This file needs to be fed to the browser, so we need another line in urlconf and another view. The easiest way to do it would be to call django.views.generic.simple.direct_to_template, but because Django is for perfectionists, we’ll do it with a custom view to get right mime-type. Like this:

 def hoyci_opensearch(request):     response = HttpResponse(mimetype='application/opensearchdescription+xml')     t = loader.get_template('english/hoyci_opensearchxml.html')     response.write(t.render(''))     return response

Quite painless. Now the only thing missing is the autodiscovery link to the template. It looks like this: <link rel="search" type="application/opensearchdescription+xml" title="Hoyci Search" href="">. And that’s it. Now you can search your site from Firefox search bar!

Final notes

This was yet another “hack together something interesting in half an hour”-type of hack. It’s not 100% optimized or fully tested, but for me it works like a charm.

The search functionality has some known limitations (aka “features”):

  • It only searches from one class. It would be nice to be able to search multiple classes.
  • Due to URL-limitations, my solution breaks with Firefox with characters like ‘/’, because Firefox encodes them and Django doesn’t seem to comprehend it. Django chokes for example on “foo%2Fbar”, which is not nice.

The Firefox OpenSearch implementation has a nice suggestion feature. It would be quite easy to built one with Django using a simple searches-class and json output to the browser. Maybe a sequal to this howto?-)

Any tips on the limitations, and any other comments and suggestions, are appreciated!

Highlighting Code Using Pygments and Beautiful Soup

Syntax highlighting in blog posts is something that has always bugged me. I don’t like JavaScript-based solutions so I wrote a quick&dirty function that highlights Python-code in my blog posts on the server side. Following examples are written for Django, but they should work on any Python software.

The problem

I want to use Markdown and still be able to have automatic syntax highlighting for Python code that’s inline in my blog posts. Markdown alone tends to break HTML-formatted source code (because of indentations, etc) so fully working solution needs a bit tweaking.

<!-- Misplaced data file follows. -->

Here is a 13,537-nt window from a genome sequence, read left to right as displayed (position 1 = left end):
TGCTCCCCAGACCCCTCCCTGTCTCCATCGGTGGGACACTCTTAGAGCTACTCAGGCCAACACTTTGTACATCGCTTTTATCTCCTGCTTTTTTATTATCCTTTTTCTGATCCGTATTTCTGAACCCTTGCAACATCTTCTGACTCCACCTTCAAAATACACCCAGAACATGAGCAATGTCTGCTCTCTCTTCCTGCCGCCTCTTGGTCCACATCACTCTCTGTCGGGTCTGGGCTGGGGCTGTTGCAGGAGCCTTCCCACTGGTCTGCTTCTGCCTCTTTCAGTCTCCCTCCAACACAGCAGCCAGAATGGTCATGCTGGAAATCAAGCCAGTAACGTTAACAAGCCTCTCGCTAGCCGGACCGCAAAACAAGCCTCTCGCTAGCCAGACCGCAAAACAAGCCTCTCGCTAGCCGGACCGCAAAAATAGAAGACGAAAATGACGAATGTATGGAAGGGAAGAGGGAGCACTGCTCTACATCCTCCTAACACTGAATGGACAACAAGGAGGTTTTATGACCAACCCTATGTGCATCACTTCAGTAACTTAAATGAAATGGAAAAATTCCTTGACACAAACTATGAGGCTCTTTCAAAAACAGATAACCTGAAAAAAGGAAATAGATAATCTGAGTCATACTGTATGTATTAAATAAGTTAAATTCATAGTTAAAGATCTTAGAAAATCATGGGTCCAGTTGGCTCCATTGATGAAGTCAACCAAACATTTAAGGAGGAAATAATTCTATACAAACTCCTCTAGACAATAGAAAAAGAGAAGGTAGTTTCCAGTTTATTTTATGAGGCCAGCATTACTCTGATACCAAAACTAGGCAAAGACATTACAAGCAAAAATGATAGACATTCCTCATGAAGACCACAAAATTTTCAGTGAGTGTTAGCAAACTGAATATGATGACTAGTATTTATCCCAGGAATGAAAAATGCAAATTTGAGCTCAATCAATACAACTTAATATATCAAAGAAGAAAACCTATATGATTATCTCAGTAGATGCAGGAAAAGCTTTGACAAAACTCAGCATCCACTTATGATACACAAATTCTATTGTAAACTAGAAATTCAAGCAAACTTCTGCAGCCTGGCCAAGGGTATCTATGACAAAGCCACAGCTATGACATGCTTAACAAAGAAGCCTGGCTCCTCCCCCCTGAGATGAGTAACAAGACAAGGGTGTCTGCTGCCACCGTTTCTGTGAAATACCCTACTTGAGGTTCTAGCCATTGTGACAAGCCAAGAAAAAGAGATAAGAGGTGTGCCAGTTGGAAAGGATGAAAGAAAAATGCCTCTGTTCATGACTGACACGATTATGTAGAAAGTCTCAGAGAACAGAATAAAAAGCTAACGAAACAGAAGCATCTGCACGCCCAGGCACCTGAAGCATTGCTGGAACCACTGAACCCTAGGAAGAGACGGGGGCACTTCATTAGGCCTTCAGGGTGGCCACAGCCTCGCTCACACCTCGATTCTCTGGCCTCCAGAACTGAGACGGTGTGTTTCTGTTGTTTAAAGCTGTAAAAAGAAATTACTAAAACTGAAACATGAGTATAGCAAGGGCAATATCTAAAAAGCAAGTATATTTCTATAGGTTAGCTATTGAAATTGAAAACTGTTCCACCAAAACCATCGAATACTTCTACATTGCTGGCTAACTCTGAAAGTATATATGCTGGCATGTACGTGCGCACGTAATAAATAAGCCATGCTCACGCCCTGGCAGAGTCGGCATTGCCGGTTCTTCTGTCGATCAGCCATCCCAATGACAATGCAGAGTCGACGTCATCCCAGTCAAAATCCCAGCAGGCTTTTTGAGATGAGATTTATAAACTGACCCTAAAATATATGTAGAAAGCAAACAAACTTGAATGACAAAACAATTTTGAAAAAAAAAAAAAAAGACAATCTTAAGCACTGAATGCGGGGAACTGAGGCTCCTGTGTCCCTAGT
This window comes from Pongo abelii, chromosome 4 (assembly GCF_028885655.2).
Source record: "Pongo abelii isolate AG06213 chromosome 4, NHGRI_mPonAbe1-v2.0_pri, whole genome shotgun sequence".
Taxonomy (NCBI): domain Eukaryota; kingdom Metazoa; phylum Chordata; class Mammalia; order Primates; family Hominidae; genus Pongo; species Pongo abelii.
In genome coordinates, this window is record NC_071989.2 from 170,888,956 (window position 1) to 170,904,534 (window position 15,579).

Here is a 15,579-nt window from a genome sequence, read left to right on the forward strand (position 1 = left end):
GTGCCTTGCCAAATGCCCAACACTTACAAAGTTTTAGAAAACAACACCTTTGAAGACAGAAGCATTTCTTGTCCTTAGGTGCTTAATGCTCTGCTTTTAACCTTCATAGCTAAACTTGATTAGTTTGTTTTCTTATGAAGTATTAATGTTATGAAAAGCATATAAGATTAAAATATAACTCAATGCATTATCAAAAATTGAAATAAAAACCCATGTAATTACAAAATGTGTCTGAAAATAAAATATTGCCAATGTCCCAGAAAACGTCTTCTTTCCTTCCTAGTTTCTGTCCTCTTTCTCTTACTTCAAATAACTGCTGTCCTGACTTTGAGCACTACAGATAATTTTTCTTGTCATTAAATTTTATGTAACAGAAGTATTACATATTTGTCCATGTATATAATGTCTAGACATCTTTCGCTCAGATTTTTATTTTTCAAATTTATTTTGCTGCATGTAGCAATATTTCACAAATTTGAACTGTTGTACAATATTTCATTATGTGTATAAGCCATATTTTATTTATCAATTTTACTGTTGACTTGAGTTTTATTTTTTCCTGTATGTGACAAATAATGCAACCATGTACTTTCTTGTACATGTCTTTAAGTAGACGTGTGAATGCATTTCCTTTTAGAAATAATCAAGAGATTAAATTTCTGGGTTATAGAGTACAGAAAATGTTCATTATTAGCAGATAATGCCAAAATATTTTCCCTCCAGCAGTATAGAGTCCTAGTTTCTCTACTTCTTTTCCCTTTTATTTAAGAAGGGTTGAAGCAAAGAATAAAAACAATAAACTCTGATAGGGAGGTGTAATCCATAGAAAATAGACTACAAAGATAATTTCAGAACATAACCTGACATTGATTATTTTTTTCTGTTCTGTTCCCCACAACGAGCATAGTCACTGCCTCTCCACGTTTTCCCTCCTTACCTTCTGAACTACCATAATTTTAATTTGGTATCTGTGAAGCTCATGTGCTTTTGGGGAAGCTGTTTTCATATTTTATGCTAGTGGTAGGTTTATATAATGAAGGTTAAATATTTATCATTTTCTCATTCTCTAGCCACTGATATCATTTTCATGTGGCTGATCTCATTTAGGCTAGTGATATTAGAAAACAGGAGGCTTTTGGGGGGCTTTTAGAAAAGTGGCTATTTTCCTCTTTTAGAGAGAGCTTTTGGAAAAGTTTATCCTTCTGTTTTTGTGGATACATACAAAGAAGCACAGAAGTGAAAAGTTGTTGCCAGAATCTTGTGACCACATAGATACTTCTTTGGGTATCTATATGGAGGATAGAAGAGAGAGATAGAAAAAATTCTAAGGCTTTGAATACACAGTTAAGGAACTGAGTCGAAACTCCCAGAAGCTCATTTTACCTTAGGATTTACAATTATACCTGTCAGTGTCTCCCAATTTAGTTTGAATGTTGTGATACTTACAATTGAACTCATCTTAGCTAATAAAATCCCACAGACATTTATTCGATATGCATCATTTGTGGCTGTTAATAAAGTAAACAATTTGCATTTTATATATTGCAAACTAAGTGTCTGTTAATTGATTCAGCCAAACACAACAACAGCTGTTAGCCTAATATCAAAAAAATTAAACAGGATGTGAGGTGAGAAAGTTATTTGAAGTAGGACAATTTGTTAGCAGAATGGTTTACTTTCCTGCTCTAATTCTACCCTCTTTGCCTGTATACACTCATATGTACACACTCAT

The Solution

We’ll need:

With these tools we’re able to build a helper function that looks for source-code in a given text, highlights it’s syntax and applies Markdown filtering to it without messing up the syntax highlighted code.

The Code

My (simplified) BlogEntry model looks like this:

 class BlogEntry(models.Model):     title = models.CharField(maxlength=500)     body = models.TextField(         help_text='Use <a href="">Markdown-syntax</a>')     body_html = models.TextField(blank=True, null=True)     pub_date = models.DateTimeField(default =     use_markdown = models.BooleanField(default=True)      class Admin:         fields = (             (None, {                 'fields' : ('title', 'body', 'pub_date', 'use_markdown')             }),         ) 

Redundant body_html element is for performance: instead of calculating markdown- and syntax highlight for the body on every request, we calculate it only on every save. (Yes, it could also be done on the body-field itself, but I prefer that the content I’m editing does not change every time I save it.)

Next the highlighting function:

     def _highlight_python_code(self):         from pygments import highlight         from pygments.lexers import PythonLexer         from pygments.formatters import HtmlFormatter         from unessanet.misc.BeautifulSoup import BeautifulSoup          soup = BeautifulSoup(self.body)         python_code = soup.findAll("code", "python")          if self.use_markdown:             import markdown              index = 0             for code in python_code:                 code.replaceWith('<p class="python_mark">mark %i</p>' % index)                 index = index+1              markdowned = markdown.markdown(str(soup))             soup = BeautifulSoup(markdowned)             markdowned_code = soup.findAll("p", "python_mark")              index = 0             for code in markdowned_code:                 code.replaceWith(highlight(python_code[index].renderContents(), PythonLexer(), HtmlFormatter()))                 index = index+1         else:             for code in python_code:                 code.replaceWith(highlight(code.string, PythonLexer(), HtmlFormatter()))          return str(soup)

This function searches <code>-blocks that have class="python" attribute. It first replaces them with placeholder text, then applies markdown if necessary, and finally replaces the placeholders with syntax highlighted code. It may not be the most beautiful code, but it works 🙂

And finally the save method:

 def save(self):     self.body_html = self._highlight_python_code()     super(BlogEntry,self).save()

The body_html-field is updated on every save. On the template side you can use simply {{ entry.body_html }} without applying any additional filters.

The CSS needed for syntax coloring can pe printed out with Pygments for example like this: css = HtmlFormatter().get_style_defs('.highlight'). It may be wise to save the code and put it in a static CSS-file.

Known Limitations

  • Not a bug, but feature, every instance of code-tags that have class="python" will be replaced. This was a bit annoying when trying to document this particular function…
  • Unicode strings break the highlighter. Any help on this is appreciated!

This code is published under Creative Commons License. Please share any comments! 🙂